The Washington Post

As gas prices rise, Democrats link Commodity Futures Trading Commission cuts to higher costs

Updated 3:50 p.m.

Forty-five Senate Democrats have written a letter to Senate Minority Leader Mitch McConnell (R-Ky.) and House Speaker John Boehner (R-Ohio) arguing that the $56.8 million in cuts to the Commodity Futures Trading Commission proposed under House Republicans’ long-term government funding resolution could lead to higher gas prices.

In the letter, which was spearheaded by Sens. Patty Murray (D-Wash.) and Debbie Stabenow (D-Mich.), the Democrats argue that the cuts to the regulatory agency “will condemn our country to continued reliance on foreign oil and allow market manipulation that could lead to gas prices rising unchecked.”

“At a time where gas prices are rising and squeezing American families, we have a responsibility to provide our watchdogs the resources they need to fulfill their important oversight and regulatory responsibilities,” reads the letter, which is signed by top Democrats including Senate Majority Leader Harry Reid (Nev.), Majority Whip Dick Durbin (Ill.) and Democratic Policy Committee Chairman Charles Schumer (N.Y.).

The Democrats’ letter comes as both parties have been doing battle over rising fuel prices, which now average $3.55 a gallon.

House Republicans have rolled out an “American Energy Initiative” and have used the rising prices to hammer Democrats and the administration over drilling and environmental regulations.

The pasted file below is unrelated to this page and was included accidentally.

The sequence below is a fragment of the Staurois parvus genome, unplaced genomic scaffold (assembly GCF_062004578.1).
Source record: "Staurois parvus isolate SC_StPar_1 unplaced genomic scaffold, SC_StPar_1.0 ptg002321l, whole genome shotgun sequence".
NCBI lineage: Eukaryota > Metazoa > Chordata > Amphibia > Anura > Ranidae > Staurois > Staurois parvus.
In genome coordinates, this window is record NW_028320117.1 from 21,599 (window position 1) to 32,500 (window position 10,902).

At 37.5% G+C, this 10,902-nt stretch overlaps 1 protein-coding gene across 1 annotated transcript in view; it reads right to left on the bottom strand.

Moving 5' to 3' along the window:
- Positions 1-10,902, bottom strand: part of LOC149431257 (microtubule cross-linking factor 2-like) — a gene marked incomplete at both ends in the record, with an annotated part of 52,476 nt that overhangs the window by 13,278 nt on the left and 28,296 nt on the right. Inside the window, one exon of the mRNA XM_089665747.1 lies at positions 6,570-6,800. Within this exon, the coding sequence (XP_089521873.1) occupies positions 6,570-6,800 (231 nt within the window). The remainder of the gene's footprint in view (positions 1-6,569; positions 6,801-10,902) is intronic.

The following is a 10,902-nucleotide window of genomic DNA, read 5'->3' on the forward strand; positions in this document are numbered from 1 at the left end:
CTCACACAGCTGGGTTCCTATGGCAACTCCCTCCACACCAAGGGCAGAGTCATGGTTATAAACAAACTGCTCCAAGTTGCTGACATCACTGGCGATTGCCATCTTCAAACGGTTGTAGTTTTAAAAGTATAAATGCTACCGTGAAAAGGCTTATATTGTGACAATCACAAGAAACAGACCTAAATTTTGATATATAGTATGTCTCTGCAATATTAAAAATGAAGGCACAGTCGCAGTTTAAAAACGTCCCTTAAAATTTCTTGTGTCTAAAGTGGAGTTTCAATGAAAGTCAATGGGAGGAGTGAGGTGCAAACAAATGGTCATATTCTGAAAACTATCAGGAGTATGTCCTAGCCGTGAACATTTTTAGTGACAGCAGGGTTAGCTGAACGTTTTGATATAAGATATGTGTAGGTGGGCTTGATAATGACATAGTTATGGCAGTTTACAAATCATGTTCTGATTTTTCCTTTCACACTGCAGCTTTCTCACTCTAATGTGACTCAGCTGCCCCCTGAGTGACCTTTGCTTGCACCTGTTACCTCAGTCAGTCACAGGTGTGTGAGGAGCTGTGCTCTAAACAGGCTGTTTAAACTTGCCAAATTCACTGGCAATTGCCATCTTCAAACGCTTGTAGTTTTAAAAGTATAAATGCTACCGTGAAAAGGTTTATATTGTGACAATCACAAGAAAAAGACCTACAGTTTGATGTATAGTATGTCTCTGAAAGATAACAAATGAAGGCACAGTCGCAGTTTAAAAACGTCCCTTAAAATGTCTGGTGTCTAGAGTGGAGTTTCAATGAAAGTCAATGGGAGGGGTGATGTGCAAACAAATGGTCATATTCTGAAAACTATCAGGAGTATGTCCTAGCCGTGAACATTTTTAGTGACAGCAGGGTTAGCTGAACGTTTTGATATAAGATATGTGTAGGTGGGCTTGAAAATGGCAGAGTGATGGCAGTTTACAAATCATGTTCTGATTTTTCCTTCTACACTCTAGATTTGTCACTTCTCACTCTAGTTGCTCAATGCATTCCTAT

Democrats, meanwhile, have urged President Obama to open the Strategic Petroleum Reserve in an effort to drive down prices and, as in Tuesday’s letter, have used high gas prices to make the case against Republicans’ proposed spending cuts.

The cuts proposed by House Republicans to the CFTC would represent more than one-third of the agency’s current $168 million budget for the rest of the 2011 fiscal year. Obama has requested $308 million for the CFTC in his fiscal year 2012 budget.

CFTC Chairman Gary Gensler testified at a House Appropriations subcommittee hearing last week that the agency’s current funding level is not sufficient given its “expanded mission” following the passage of the Dodd-Frank financial regulatory reform act.

“The President’s budget request asks for $140 million more than our FY 2010 funding level because the 2008 financial crisis was very real, and Congress mandated that regulation be brought to the swaps market,” Gensler said. “An investment in the CFTC is warranted, because, as we saw in 2008, without oversight of the swaps market, billions of taxpayer dollars may be at risk.”

Republicans have argued that the regulations imposed by Dodd-Frank place an excessive burden on business and have sought to roll back the measure through legislation as well as budget cuts.

In his testimony last week, Gensler also touched on the issue of energy prices. “Though the CFTC is not a price-setting agency, rising prices for basic commodities – agricultural and energy – highlight the importance of having effective market oversight that ensures integrity and transparency,” he said.

The House Republican plan was rejected by the Senate earlier this month along with a plan proposed by Senate Democrats; leaders in both chambers are still negotiating the spending cuts as an April 8 deadline looms.